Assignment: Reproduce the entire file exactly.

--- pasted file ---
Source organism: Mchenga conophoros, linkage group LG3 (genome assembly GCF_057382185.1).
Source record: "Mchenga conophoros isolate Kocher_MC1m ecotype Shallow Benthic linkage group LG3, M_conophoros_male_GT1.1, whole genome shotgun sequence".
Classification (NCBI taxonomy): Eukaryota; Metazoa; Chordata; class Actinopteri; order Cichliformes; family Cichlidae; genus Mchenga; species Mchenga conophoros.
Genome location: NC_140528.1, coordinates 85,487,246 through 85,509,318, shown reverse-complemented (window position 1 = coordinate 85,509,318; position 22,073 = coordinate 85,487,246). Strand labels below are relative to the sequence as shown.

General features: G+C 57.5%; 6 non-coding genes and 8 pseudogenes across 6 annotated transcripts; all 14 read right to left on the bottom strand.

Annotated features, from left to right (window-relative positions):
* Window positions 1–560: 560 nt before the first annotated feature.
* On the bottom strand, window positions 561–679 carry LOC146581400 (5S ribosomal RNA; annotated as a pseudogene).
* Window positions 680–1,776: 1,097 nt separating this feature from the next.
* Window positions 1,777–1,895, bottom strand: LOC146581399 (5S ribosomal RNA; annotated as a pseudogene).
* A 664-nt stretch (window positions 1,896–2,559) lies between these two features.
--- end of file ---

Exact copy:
Source organism: Mchenga conophoros, linkage group LG3 (genome assembly GCF_057382185.1).
Source record: "Mchenga conophoros isolate Kocher_MC1m ecotype Shallow Benthic linkage group LG3, M_conophoros_male_GT1.1, whole genome shotgun sequence".
Classification (NCBI taxonomy): Eukaryota; Metazoa; Chordata; class Actinopteri; order Cichliformes; family Cichlidae; genus Mchenga; species Mchenga conophoros.
Genome location: NC_140528.1, coordinates 85,487,246 through 85,509,318, shown reverse-complemented (window position 1 = coordinate 85,509,318; position 22,073 = coordinate 85,487,246). Strand labels below are relative to the sequence as shown.

General features: G+C 57.5%; 6 non-coding genes and 8 pseudogenes across 6 annotated transcripts; all 14 read right to left on the bottom strand.

Annotated features, from left to right (window-relative positions):
* Window positions 1–560: 560 nt before the first annotated feature.
* On the bottom strand, window positions 561–679 carry LOC146581400 (5S ribosomal RNA; annotated as a pseudogene).
* Window positions 680–1,776: 1,097 nt separating this feature from the next.
* Window positions 1,777–1,895, bottom strand: LOC146581399 (5S ribosomal RNA; annotated as a pseudogene).
* A 664-nt stretch (window positions 1,896–2,559) lies between these two features.